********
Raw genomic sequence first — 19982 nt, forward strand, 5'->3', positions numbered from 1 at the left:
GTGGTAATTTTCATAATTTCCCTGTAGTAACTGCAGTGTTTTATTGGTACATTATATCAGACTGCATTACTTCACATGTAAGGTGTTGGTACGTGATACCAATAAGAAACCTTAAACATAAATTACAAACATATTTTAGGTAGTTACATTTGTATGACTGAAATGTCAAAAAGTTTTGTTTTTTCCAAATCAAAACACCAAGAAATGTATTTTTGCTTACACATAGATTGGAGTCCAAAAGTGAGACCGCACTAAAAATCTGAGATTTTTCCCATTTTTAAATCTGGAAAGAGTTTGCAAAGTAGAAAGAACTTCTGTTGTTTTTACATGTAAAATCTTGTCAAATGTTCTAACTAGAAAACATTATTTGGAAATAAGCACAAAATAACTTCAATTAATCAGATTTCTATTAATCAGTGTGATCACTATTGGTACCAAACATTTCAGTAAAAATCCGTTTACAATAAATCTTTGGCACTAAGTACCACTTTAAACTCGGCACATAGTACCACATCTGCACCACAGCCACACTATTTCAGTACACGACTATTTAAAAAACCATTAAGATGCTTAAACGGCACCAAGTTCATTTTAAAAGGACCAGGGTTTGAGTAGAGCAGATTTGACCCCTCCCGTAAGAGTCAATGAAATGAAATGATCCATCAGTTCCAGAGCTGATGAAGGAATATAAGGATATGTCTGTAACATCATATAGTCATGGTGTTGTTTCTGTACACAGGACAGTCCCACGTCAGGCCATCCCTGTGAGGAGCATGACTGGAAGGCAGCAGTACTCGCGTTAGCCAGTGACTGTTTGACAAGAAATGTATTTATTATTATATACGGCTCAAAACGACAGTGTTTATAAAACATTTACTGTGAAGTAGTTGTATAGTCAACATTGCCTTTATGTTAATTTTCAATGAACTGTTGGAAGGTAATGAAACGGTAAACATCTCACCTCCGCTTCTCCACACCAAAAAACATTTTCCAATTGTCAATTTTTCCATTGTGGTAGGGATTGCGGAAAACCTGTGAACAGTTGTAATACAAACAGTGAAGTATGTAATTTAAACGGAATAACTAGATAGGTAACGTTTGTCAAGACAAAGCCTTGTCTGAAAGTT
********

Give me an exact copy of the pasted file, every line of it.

Raw genomic sequence first — 19982 nt, forward strand, 5'->3', positions numbered from 1 at the left:
GTGGTAATTTTCATAATTTCCCTGTAGTAACTGCAGTGTTTTATTGGTACATTATATCAGACTGCATTACTTCACATGTAAGGTGTTGGTACGTGATACCAATAAGAAACCTTAAACATAAATTACAAACATATTTTAGGTAGTTACATTTGTATGACTGAAATGTCAAAAAGTTTTGTTTTTTCCAAATCAAAACACCAAGAAATGTATTTTTGCTTACACATAGATTGGAGTCCAAAAGTGAGACCGCACTAAAAATCTGAGATTTTTCCCATTTTTAAATCTGGAAAGAGTTTGCAAAGTAGAAAGAACTTCTGTTGTTTTTACATGTAAAATCTTGTCAAATGTTCTAACTAGAAAACATTATTTGGAAATAAGCACAAAATAACTTCAATTAATCAGATTTCTATTAATCAGTGTGATCACTATTGGTACCAAACATTTCAGTAAAAATCCGTTTACAATAAATCTTTGGCACTAAGTACCACTTTAAACTCGGCACATAGTACCACATCTGCACCACAGCCACACTATTTCAGTACACGACTATTTAAAAAACCATTAAGATGCTTAAACGGCACCAAGTTCATTTTAAAAGGACCAGGGTTTGAGTAGAGCAGATTTGACCCCTCCCGTAAGAGTCAATGAAATGAAATGATCCATCAGTTCCAGAGCTGATGAAGGAATATAAGGATATGTCTGTAACATCATATAGTCATGGTGTTGTTTCTGTACACAGGACAGTCCCACGTCAGGCCATCCCTGTGAGGAGCATGACTGGAAGGCAGCAGTACTCGCGTTAGCCAGTGACTGTTTGACAAGAAATGTATTTATTATTATATACGGCTCAAAACGACAGTGTTTATAAAACATTTACTGTGAAGTAGTTGTATAGTCAACATTGCCTTTATGTTAATTTTCAATGAACTGTTGGAAGGTAATGAAACGGTAAACATCTCACCTCCGCTTCTCCACACCAAAAAACATTTTCCAATTGTCAATTTTTCCATTGTGGTAGGGATTGCGGAAAACCTGTGAACAGTTGTAATACAAACAGTGAAGTATGTAATTTAAACGGAATAACTAGATAGGTAACGTTTGTCAAGACAAAGCCTTGTCTGAAAGTT